UPDATE: The Wyoming Supreme Court has turned down a petition from the attorneys for Casper Businessman Tony Cercy to dismiss the case against him for 3rd degree sexual assault based on the prohibition against double jeopardy. Jury selection for the trial in Thermopolis begins Friday. This means the case will proceed.


Casper businessman Tony Cercy has asked the Wyoming Supreme Court to delay his trial set to start Friday, if not dismiss the case, on a sexual assault charge because it would violate his constitutional right to not be tried twice for the same crime.

As of late Wednesday morning, it appears the eight-day trial scheduled to begin Friday in Thermopolis will not happen because the court docket states the prosecution's deadline to respond is Nov. 21, and the hearing on the petition is scheduled for Dec. 17.

Cercy and his attorneys filed the petition against with the State of Wyoming as the defendant after Natrona County District Court Judge Daniel Forgey last week denied their request to dismiss the case.

District Attorney Mike Blonigen, whom is represented by the Wyoming Attorney General's Office, did not immediately return a phone call seeking comment.

In February, a jury acquitted Cercy on counts of first- and second-degree sexual assault of a 20-year-old woman at his former home at Alcova lake in June 2017, but deadlocked on a count of third-degree sexual assault.

Forgey declared a mistrial and Blonigen refiled the charge of third-degree sexual assault.

Cercy's defense team then asked the court to dismiss the case, writing the jury believed he performed oral sex on the alleged victim. They also argued that if the trial is not dismissed, the prosecution should be barred (in limine) from presenting any evidence about oral sex.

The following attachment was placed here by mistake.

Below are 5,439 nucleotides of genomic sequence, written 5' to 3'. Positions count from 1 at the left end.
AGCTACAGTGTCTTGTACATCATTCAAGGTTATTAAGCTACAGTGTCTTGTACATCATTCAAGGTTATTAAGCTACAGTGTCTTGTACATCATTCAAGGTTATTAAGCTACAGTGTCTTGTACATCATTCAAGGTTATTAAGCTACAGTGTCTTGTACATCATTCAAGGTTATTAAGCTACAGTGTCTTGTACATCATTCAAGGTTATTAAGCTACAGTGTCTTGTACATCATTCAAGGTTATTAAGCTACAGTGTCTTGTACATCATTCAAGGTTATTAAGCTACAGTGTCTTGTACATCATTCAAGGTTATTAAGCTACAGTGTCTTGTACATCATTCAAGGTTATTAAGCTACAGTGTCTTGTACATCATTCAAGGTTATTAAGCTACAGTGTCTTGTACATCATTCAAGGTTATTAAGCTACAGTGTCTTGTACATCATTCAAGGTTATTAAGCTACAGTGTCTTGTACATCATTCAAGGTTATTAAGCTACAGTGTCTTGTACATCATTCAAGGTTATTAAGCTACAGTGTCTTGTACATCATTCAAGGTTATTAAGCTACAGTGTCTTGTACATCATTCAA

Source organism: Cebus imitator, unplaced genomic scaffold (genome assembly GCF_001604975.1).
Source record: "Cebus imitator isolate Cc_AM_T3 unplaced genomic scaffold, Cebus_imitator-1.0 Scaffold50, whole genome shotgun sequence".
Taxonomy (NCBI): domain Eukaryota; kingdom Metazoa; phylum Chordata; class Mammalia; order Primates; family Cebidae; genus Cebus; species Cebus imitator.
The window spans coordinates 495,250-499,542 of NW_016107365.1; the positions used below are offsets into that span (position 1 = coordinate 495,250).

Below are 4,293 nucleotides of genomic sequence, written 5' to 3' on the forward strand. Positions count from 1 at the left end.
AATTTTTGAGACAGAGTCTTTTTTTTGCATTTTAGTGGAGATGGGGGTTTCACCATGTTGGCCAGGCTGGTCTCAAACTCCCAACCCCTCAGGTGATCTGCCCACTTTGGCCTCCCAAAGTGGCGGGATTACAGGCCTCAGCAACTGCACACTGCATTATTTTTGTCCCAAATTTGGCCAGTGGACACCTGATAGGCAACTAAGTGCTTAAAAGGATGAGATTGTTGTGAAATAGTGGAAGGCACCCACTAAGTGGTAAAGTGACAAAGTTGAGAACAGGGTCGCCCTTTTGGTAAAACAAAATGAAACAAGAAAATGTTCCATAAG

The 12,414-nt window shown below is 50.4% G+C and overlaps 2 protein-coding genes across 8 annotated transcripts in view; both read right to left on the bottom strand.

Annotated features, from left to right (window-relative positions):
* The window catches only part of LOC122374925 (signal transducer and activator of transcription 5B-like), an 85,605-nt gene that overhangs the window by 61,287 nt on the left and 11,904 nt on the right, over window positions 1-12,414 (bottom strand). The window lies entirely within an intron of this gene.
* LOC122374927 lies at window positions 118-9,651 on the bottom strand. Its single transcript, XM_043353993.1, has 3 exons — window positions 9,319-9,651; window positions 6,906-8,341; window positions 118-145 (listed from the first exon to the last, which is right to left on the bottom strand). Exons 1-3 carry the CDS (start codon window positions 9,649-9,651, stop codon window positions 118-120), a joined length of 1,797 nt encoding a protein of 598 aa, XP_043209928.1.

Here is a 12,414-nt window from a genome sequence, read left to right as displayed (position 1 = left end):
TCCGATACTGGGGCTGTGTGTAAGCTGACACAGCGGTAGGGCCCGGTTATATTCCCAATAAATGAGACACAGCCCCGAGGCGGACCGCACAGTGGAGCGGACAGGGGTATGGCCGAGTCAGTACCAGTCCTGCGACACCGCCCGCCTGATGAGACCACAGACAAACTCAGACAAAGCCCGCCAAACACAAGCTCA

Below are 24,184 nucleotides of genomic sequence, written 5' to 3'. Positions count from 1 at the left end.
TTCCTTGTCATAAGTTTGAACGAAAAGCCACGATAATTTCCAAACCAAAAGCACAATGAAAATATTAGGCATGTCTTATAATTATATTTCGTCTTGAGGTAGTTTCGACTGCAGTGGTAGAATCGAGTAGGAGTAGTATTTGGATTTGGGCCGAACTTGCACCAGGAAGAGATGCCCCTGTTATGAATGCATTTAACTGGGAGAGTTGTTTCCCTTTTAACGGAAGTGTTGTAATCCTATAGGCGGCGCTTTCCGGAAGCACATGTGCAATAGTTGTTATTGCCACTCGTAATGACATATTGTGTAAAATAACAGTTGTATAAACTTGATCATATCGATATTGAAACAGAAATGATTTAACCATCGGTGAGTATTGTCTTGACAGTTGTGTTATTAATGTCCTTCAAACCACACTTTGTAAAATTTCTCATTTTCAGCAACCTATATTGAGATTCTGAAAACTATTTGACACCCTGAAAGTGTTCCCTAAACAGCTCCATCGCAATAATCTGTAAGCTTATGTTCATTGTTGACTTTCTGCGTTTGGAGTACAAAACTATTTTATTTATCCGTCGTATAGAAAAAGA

Blonigen responded that the jury instructions in February were unclear about the definition of oral sex, and that Cercy's attorneys can't infer what the jury was deciding -- sexual contact or sexual intrusion -- when it acquitted him on the other counts.

But Cercy's attorneys Ian Sandefer and Pamela Mackey responded Thursday, saying the upcoming trial really is about retrying him on the same accusations of which he was acquitted in the first trial, and that violates Cercy's constitutional right to not be tried twice for the same crime, known as double jeopardy.

Also Thursday, Forgey wrote an email to Blonigen and the defense attorneys stating, "I intend to deny the defendant's Motion To Dismiss Or, In The Alternative, Motion In Limine For Violation Of The Double Jeopardy Clause. A Formal order will be entered at some point prior to the commencement of trial."

Cercy's defense attorneys won't wait for that, adding that the petition to the Wyoming Supreme Court is not just a tactic to delay the start of the trial.

"Denial of a motion to dismiss asserting a double jeopardy violation is immediately appealable," Sandefer and attorney Tim Newcomb wrote.

The new charge filed after the first trial did not specify the sex act at issue, and the state responded with only language of the lat and did not include any specifics, they wrote.

In a hearing Sept. 27, they wrote Blonigen, "for the first time -- expressly stated his intent to prosecute Mr. Cercy for third degree sexual assault based on alleged cunnilingus."

That, Sandefer and Newcomb wrote, meant retrying Cercy on the crimes of which he was committed, thereby violating his Fifth Amendment right to not be twice put in jeopardy.

"Mr. Cercy therefore asks this court to stay proceedings in the District Court, including the upcoming trial, until his appeal of the District Court's denial of his Motion to Dismiss on double jeopardy grounds can be properly briefed and heard."

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